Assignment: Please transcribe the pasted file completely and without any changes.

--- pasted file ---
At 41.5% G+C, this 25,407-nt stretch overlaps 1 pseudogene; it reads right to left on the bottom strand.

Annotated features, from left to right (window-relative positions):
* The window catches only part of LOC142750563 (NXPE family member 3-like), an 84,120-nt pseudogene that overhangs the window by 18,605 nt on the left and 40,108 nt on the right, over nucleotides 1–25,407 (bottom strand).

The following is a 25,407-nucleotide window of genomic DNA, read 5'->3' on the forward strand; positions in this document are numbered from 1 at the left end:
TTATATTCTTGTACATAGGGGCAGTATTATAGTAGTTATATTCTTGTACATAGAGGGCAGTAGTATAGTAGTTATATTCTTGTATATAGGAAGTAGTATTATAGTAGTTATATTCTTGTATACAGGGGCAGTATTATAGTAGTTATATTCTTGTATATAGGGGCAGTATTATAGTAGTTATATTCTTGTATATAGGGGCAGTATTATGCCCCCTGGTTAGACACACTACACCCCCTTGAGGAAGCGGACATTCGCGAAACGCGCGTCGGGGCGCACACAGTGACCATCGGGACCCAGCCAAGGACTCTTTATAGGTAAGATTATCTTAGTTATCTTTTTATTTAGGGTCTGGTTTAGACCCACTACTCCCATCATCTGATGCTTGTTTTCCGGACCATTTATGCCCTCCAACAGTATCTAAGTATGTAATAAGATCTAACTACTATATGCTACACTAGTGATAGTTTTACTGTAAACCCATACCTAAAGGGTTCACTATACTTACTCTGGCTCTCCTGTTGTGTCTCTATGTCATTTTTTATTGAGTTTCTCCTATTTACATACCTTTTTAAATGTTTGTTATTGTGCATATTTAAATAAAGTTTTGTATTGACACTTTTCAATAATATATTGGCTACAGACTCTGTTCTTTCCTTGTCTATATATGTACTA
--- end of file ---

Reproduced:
At 41.5% G+C, this 25,407-nt stretch overlaps 1 pseudogene; it reads right to left on the bottom strand.

Annotated features, from left to right (window-relative positions):
* The window catches only part of LOC142750563 (NXPE family member 3-like), an 84,120-nt pseudogene that overhangs the window by 18,605 nt on the left and 40,108 nt on the right, over nucleotides 1–25,407 (bottom strand).

The following is a 25,407-nucleotide window of genomic DNA, read 5'->3' on the forward strand; positions in this document are numbered from 1 at the left end:
TTATATTCTTGTACATAGGGGCAGTATTATAGTAGTTATATTCTTGTACATAGAGGGCAGTAGTATAGTAGTTATATTCTTGTATATAGGAAGTAGTATTATAGTAGTTATATTCTTGTATACAGGGGCAGTATTATAGTAGTTATATTCTTGTATATAGGGGCAGTATTATAGTAGTTATATTCTTGTATATAGGGGCAGTATTATGCCCCCTGGTTAGACACACTACACCCCCTTGAGGAAGCGGACATTCGCGAAACGCGCGTCGGGGCGCACACAGTGACCATCGGGACCCAGCCAAGGACTCTTTATAGGTAAGATTATCTTAGTTATCTTTTTATTTAGGGTCTGGTTTAGACCCACTACTCCCATCATCTGATGCTTGTTTTCCGGACCATTTATGCCCTCCAACAGTATCTAAGTATGTAATAAGATCTAACTACTATATGCTACACTAGTGATAGTTTTACTGTAAACCCATACCTAAAGGGTTCACTATACTTACTCTGGCTCTCCTGTTGTGTCTCTATGTCATTTTTTATTGAGTTTCTCCTATTTACATACCTTTTTAAATGTTTGTTATTGTGCATATTTAAATAAAGTTTTGTATTGACACTTTTCAATAATATATTGGCTACAGACTCTGTTCTTTCCTTGTCTATATATGTACTA